Employee Theft Essays

  • Employee Theft

    794 Words  | 2 Pages

    Employee Theft The following memorandum written by a director of a security and safety consulting service discusses a critical issue effecting business in our economy today, that of employee theft. "Our research indicated that, over past six years, no incident of employee theft have been reported within ten of the companies that have been our clients. In analyzing the security practices of these ten companies, we have further learned that each of them requires its employees to wear photo identification

  • Prevention of Employee Theft

    1096 Words  | 3 Pages

    Prevention of Employee Theft Why do employees feel free to steal? Most employee theft occurs because it is too easy. What can a company do to prevent employee theft? What should a company do to employee thieves? The following paragraphs summarize a few ideas. Employee theft is a crime that is costing U.S. companies a great deal of money. Employee thefts are growing in number, partially because the perpetrators really do not see themselves as criminals and rationalize what they are doing

  • Employee Theft

    626 Words  | 2 Pages

    Employee Theft Employee theft is something that is dimensional, and many people a number of times have failed to appreciate this. Whereas some individuals knowingly are involved in this activity, others unconsciously participate in it. There are various degrees of employee theft that is not widely understood. One of the most predominant white-collar crime turns to be when employees steal from their employers (Bassett, 2008). Unsurprisingly, from the viewpoint of employers, such delinquencies are

  • Employee Theft

    1013 Words  | 3 Pages

    Associates (1999) reported that 79% of workers admit that they have considered or would consider stealing from their employers! The main point of this paper is to touch on the employee theft problem and understand what causes it, how to differentiate its different types, and how to solve it and prevent it from happening. Employee theft is clearly an ethical issue that companies are facing. The financial consequences of this problem have no limits in terms of

  • Employee Theft in the Restaurant Industry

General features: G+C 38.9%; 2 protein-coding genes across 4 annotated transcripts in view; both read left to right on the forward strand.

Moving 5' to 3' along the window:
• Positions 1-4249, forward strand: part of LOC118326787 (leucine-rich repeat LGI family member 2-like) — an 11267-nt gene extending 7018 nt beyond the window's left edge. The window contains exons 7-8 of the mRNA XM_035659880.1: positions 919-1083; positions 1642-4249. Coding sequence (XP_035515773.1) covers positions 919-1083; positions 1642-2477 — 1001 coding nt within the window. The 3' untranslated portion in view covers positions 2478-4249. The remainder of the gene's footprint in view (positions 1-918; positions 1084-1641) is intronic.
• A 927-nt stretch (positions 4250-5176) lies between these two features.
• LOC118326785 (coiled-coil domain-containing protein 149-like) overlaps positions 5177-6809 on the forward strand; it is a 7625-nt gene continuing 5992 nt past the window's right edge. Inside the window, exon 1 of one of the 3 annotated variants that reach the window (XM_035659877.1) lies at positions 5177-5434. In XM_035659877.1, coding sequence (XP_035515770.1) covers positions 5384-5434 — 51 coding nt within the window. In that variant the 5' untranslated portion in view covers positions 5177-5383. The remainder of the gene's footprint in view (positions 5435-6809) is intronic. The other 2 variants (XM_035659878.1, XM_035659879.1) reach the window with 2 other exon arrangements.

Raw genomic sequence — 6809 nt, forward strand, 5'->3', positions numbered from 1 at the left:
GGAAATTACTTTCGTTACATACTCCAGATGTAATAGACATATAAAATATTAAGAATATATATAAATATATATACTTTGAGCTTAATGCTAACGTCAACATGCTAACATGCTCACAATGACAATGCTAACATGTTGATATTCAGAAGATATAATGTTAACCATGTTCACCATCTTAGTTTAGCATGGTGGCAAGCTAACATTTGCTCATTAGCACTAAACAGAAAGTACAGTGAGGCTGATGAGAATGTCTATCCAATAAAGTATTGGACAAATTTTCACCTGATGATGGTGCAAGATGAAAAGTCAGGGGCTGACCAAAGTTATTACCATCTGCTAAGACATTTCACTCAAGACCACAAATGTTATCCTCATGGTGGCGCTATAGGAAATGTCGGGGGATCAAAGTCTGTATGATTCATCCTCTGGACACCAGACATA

705 Words  | 2 Pages

    Employee Theft in the Restaurant Industry It has been estimated that about $52 billion a year is lost due to employee theft and that approximately 95% of all businesses experience employee theft. Employee theft amounts to 4 percent of food sales at a cost in excess of $8.5 billion annually, according to the National Restaurant Association (Neighbors 2004.) The small Business Administration indicates that 60 percent of business failures are a result of employee theft. There are several reasons

  • Employee Theft in the Workplace

    1426 Words  | 3 Pages

    without permission. Theft is the act of stealing and is defined by Ivancevich, Konopake and Matteson as the unauthorized taking, consuming or transfer of money or goods owned by an organization. The purpose of this paper is to explain and discuss employee theft in the workplace. The goal is to provide information concerning the motives, methods and effects of employee theft. Motives for Employees Theft In an effort to discuss meaningfully, the root or underlining reason for employee heft must be understood

  • Investigating Theft in Retail Organizations

    1624 Words  | 4 Pages

    Investigating Theft in Retail Organizations In an industry where a 1% change in gross margin can mean millions of dollars, retailers have begun focusing greater energy on mitigating losses caused by employee theft. Employee theft has become a problem of increasing significance for retail organizations over the past few decades. In 2004, the European Theft Barometer report showed an increasing prevalence of employee theft in retail organizations, up 1% from 2003 (Technology Tackles Employee Theft, 2005)

  • Workplace Privacy and Employee Monitoring

    1326 Words  | 3 Pages

    Sometimes there is no middle ground. Monitoring of employees at the workplace, either you side with the employees or you believe management owns the network and should call the shots. The purpose of this paper is to tackle whether monitoring an employee is an invasion of privacy. How new technology has made monitoring of employees by employers possible. The unfairness of computerized monitoring software used to watch employees. The employers desire to ensure that the times they are paying for to

  • Reducing Employee Productivity

    717 Words  | 2 Pages

    Reducing Employee Productivity Loss, After Connecting to the Internet Overview Today companies continually search for ways to improve efficiency, and Internet e-mail has helped to achieve this goal. One of the problems not foreseen in connecting the office to the Internet is the millions of Web sites that exist. Making it simple for workers to connect to the Internet allows users to waste time, money, and bandwidth, only to return with virus-laden files as souvenirs of their efforts. This

  • Employee-Customer Relations in a Retail Store

    2359 Words  | 5 Pages

    Employee-Customer Relations in a Retail Store In a department store, where customers come to shop, customer-employee relations are a key element for the stores survival.Shopping is a major part of the life of almost every person in the country.The flow of money keeps business flowing.If no one spent his or her money, Business would cease to exist.The customer comes to the store expecting to be served, and the employees are trained (or are supposed to be trained) to please the customer.Businesses

  • The Psychometric Test and the Employee Selection Process